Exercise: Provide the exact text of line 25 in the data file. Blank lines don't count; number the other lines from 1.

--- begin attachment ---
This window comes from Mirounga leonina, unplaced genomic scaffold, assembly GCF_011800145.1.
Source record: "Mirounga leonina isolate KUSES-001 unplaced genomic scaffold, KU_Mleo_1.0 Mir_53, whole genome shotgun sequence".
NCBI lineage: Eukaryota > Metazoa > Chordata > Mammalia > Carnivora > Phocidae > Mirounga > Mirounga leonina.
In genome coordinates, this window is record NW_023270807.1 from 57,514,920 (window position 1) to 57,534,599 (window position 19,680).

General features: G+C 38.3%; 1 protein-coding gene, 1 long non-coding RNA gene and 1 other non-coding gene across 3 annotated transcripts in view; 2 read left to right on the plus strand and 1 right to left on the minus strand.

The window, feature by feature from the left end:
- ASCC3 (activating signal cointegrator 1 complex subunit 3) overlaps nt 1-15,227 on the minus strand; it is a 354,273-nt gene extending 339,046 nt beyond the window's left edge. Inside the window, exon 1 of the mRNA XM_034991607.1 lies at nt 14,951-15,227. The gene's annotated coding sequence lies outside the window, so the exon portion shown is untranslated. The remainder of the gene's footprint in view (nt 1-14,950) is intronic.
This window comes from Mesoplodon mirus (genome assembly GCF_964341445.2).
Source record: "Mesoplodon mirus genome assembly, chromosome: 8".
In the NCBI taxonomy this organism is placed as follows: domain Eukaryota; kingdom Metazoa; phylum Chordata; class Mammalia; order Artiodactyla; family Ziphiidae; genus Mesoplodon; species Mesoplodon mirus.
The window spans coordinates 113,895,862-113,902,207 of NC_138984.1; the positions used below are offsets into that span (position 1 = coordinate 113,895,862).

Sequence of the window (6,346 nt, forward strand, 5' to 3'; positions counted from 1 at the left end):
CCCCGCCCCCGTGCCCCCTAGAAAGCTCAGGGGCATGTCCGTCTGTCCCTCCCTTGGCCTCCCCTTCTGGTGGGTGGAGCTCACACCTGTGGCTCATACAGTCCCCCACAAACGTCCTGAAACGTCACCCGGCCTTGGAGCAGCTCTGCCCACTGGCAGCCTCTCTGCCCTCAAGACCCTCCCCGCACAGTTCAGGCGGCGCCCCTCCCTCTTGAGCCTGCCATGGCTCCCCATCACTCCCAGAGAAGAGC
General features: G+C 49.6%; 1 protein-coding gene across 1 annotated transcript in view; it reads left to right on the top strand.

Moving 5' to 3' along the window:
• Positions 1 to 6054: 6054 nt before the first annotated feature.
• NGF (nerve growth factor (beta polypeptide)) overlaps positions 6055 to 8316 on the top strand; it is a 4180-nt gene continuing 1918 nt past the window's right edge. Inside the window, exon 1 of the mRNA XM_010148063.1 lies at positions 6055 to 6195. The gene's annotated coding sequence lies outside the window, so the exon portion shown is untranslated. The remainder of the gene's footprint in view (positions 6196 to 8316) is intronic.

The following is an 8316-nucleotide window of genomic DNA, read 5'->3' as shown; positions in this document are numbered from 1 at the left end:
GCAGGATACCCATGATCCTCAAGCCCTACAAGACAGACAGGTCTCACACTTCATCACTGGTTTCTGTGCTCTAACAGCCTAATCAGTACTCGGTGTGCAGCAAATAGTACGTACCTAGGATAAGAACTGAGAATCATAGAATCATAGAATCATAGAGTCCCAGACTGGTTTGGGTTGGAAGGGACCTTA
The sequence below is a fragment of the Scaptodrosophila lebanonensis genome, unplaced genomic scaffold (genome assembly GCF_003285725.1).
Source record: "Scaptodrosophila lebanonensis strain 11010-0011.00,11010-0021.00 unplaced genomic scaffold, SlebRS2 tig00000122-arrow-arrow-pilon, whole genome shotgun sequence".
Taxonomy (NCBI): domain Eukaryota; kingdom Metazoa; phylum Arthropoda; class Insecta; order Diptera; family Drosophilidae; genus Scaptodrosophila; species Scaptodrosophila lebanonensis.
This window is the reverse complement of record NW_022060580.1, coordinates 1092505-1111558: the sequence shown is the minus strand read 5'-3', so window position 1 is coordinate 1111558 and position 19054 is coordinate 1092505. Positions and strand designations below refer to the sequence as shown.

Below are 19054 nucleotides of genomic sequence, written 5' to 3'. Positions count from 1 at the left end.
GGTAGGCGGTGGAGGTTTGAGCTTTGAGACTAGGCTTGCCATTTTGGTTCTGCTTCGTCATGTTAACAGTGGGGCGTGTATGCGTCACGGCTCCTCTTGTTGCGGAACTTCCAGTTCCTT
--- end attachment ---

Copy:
GGTAGGCGGTGGAGGTTTGAGCTTTGAGACTAGGCTTGCCATTTTGGTTCTGCTTCGTCATGTTAACAGTGGGGCGTGTATGCGTCACGGCTCCTCTTGTTGCGGAACTTCCAGTTCCTT